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Continued: The T-shirt turns 100: A retrospective

  • Article by: KIM ODE , Star Tribune
  • Last update: July 17, 2013 - 4:10 PM

A: The King, duh. One of Elvis Presley’s fan clubs produced one in the late 1950s.

 

Q: What is the Guinness World Record for “most T-shirts worn at once”?

A: A Sri Lankan gentleman, Sanath Bandara, donned 257 on Dec. 22, 2011.

 

Q: What technology made more than $50 million in four months in 1991?

A: The Hypercolor T-shirt that changed color if heated by, say, a palm print. Alas, the company was overwhelmed by the sudden success, and body heat patterns proved too, um, random.

Of course there’s a Minnesota connection

F. Scott Fitzgerald may have made the first literary reference to the T-shirt in his 1920 debut novel, “This Side of Paradise.” In it, Amory Blaine, a rich, cocky teenager from the Midwest, heads off to prep school in Connecticut with a wardrobe including “six suits summer underwear, six suits winter underwear, one sweater or T shirt, one jersey ... ”

Threadless: Wear your idea

In 2000, two guys from Chicago started a website where folks could post T-shirt designs. Then they invited people to vote on them, and the best one got printed on T-shirts. Every few months, they’d sell out and start a new contest. Then every few weeks. Then every week. In 2008, Threadless was touted as “The Most Innovative Small Company in America” by Inc. magazine, with estimated sales of $30 million. The key, according to a Harvard business professor, is how Threadless mashes up people as designers, producers, buyers, marketers and wearers. Today, www.threadless.com releases 10 new designs each Monday, culled from submissions among its 2.5 million members. Oh, and they’re made in the USA.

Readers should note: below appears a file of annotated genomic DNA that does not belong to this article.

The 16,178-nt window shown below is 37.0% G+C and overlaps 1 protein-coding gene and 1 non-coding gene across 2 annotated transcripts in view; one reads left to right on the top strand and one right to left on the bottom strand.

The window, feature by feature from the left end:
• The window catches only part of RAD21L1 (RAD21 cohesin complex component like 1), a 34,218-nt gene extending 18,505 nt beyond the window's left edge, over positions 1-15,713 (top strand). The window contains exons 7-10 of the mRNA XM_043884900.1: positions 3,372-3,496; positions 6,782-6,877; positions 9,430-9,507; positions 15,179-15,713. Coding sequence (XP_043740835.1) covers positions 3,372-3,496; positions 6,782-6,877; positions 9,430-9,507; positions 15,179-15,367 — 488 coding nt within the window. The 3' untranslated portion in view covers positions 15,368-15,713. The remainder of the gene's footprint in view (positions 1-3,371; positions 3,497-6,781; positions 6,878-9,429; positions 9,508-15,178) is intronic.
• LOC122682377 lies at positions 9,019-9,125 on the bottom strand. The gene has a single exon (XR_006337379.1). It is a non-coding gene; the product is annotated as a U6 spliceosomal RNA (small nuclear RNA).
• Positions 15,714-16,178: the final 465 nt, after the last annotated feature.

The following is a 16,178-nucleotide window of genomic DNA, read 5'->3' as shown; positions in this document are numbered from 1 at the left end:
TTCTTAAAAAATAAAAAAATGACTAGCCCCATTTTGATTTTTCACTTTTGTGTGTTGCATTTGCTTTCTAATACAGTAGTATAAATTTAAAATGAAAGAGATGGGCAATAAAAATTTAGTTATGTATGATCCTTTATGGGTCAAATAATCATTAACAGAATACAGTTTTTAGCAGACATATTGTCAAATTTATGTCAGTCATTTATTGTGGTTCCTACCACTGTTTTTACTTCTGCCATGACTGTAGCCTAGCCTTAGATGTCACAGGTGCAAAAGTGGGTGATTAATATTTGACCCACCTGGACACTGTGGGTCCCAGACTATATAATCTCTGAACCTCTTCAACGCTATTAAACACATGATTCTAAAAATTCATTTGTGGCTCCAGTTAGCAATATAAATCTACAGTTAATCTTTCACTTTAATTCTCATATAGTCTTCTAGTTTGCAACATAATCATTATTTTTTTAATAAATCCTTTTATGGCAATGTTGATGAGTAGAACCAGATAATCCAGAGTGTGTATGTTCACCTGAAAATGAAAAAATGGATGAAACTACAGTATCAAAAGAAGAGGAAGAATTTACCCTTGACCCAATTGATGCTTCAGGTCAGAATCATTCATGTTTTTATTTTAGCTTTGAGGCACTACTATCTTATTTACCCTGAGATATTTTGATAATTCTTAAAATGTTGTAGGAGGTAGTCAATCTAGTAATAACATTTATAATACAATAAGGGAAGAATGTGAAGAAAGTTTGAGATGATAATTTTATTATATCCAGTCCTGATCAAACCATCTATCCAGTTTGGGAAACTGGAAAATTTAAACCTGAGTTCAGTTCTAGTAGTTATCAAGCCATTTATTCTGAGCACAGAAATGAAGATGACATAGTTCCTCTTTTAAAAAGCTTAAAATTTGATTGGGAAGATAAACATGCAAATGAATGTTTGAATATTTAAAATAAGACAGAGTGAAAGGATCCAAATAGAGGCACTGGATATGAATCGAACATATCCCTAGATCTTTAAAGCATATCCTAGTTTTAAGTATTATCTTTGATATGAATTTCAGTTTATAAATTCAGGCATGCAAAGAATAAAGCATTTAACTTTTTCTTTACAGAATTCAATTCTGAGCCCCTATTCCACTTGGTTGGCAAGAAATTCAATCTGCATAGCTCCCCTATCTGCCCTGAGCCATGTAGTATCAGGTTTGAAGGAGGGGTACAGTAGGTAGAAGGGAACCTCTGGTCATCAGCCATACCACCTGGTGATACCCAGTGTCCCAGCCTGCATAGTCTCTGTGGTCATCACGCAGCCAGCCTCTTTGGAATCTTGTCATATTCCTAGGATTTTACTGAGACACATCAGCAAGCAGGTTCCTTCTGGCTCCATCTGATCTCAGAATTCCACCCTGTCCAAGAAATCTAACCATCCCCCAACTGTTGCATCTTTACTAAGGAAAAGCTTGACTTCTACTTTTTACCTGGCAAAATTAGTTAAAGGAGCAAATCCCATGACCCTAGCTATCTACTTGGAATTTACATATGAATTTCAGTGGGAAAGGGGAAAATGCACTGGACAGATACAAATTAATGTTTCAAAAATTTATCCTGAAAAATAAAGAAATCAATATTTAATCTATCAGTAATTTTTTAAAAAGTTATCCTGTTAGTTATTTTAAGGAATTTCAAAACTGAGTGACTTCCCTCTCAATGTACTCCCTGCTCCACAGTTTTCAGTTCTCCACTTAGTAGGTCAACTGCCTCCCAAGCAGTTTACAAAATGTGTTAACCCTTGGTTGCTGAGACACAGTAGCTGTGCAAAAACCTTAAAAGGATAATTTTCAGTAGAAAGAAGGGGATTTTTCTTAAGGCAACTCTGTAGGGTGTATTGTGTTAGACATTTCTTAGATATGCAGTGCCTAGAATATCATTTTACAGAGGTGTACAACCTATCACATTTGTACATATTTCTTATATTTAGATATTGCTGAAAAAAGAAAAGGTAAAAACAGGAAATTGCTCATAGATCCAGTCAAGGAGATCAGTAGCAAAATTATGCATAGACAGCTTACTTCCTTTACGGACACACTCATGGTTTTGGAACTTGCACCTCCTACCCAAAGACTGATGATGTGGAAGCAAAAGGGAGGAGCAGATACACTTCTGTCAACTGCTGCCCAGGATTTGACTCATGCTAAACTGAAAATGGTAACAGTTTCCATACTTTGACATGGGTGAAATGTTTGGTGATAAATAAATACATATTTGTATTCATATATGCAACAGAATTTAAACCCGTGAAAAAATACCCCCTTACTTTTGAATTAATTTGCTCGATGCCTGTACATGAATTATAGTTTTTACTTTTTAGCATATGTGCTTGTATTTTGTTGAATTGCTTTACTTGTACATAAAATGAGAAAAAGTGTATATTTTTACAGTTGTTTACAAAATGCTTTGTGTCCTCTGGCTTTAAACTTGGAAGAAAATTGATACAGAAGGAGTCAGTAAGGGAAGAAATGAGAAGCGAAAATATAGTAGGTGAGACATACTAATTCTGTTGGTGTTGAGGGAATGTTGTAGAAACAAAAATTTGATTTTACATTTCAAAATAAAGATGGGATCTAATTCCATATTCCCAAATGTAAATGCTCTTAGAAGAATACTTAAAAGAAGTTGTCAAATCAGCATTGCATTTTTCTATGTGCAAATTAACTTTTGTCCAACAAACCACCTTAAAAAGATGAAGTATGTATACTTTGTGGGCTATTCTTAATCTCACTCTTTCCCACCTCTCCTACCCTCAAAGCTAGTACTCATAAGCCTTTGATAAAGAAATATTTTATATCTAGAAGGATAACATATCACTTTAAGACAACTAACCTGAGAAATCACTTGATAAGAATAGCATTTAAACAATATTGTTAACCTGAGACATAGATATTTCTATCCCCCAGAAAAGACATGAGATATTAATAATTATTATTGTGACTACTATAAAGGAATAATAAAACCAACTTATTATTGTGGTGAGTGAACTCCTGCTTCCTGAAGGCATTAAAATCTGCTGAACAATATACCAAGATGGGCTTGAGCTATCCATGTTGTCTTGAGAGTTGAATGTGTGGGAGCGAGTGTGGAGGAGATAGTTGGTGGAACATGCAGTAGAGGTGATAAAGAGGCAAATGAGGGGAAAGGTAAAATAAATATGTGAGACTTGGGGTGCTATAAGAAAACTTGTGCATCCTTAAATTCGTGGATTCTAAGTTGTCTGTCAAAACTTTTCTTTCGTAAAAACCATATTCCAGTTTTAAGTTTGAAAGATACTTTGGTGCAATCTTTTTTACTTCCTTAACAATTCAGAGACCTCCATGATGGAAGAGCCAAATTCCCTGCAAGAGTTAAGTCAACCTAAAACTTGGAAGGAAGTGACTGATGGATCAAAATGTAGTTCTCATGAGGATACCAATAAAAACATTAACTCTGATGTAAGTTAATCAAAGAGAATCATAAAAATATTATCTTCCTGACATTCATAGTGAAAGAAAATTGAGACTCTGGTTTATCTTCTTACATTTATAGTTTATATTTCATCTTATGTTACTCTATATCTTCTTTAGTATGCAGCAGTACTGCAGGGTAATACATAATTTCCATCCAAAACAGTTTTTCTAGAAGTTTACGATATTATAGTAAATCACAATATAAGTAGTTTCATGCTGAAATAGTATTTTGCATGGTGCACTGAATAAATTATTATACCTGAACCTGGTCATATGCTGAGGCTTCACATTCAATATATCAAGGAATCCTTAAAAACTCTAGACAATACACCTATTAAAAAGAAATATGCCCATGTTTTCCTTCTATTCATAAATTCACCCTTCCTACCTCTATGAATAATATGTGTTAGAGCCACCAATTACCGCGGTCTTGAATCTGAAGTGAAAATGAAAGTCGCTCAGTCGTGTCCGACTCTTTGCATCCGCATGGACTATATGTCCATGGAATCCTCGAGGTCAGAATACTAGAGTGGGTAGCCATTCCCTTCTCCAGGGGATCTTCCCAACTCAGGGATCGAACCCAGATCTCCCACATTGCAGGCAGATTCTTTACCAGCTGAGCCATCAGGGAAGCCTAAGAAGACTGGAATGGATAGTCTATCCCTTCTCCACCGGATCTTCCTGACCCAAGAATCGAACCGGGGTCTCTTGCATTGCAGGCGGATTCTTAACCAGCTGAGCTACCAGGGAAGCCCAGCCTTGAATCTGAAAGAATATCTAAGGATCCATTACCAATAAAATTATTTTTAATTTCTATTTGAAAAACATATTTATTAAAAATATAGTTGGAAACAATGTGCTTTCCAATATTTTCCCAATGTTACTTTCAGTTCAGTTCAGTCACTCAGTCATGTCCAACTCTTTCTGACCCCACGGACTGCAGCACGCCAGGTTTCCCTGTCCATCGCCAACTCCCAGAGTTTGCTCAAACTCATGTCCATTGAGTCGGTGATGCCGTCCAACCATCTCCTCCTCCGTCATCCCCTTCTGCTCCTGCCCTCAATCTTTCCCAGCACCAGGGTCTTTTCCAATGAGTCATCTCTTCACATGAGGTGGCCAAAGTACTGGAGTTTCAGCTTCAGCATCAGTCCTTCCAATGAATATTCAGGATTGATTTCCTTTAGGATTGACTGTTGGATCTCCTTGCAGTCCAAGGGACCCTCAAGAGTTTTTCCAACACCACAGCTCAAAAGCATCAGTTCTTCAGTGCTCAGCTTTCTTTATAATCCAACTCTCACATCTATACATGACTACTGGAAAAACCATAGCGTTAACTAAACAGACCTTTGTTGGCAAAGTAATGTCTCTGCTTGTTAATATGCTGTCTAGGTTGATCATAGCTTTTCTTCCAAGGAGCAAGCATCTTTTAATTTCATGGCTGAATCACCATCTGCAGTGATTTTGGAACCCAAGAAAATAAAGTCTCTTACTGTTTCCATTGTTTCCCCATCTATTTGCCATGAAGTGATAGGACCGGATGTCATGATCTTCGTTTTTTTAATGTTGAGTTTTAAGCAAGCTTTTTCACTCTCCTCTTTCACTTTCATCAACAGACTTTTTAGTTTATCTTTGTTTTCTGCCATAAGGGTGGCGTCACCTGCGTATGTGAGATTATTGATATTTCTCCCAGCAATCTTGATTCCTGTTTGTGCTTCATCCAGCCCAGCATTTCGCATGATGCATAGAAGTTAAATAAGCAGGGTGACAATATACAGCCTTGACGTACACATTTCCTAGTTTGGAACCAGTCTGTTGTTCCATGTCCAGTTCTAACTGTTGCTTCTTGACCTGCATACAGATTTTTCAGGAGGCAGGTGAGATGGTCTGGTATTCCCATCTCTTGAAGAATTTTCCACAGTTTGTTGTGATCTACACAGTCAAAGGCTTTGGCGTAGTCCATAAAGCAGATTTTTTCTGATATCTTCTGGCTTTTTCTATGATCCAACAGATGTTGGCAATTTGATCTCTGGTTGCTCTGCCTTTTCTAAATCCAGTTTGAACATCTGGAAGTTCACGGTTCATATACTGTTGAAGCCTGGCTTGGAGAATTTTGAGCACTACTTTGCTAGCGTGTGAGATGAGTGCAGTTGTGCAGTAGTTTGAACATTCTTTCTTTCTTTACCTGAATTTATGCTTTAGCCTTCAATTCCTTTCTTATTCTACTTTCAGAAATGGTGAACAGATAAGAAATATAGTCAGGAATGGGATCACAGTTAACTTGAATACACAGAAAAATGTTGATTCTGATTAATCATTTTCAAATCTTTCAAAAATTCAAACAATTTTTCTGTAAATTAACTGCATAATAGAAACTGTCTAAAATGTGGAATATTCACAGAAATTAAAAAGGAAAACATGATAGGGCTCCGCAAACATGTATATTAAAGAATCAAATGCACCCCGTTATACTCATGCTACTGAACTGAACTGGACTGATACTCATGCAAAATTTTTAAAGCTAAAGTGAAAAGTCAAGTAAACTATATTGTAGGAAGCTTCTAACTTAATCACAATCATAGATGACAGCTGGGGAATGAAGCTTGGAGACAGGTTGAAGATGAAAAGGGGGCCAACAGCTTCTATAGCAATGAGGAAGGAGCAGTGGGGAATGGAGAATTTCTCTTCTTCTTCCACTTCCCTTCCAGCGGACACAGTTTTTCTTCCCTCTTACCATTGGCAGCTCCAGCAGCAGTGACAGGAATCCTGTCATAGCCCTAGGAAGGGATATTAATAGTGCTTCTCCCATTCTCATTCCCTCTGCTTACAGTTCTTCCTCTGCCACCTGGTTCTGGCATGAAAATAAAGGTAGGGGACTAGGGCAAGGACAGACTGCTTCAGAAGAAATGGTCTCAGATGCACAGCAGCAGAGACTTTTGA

T-shirts as souvenirs

A professor in Argentina in 1996 analyzed 2,100 T-shirts for a study about their role “in the creation of tourist destination images.” Among her findings:

“In the first place, it can be affirmed that the T-shirts are tangible souvenirs that prolong the tourist experience and, at the same time, allow for the symbolic appropriation of the place visited, evidencing the economic capacity of achieving a collective desire that is not possible for all.”

And you called it a lousy T-shirt.

Those notorious contests

Blame it on spring break. Palm Beach, Fla., is generally credited with being the place where, in the 1970s, buckets of water first were poured over the chests of bra-less coeds wearing thin white T-shirts. The mostly male audience then would judge which contestant had the highest grade point average.

The idea of wet-T-shirt contests actually originated in Spain in the 1940s during La Tomatina, where people throw juicy tomatoes at each other. The American version is so much (cough) cleaner.

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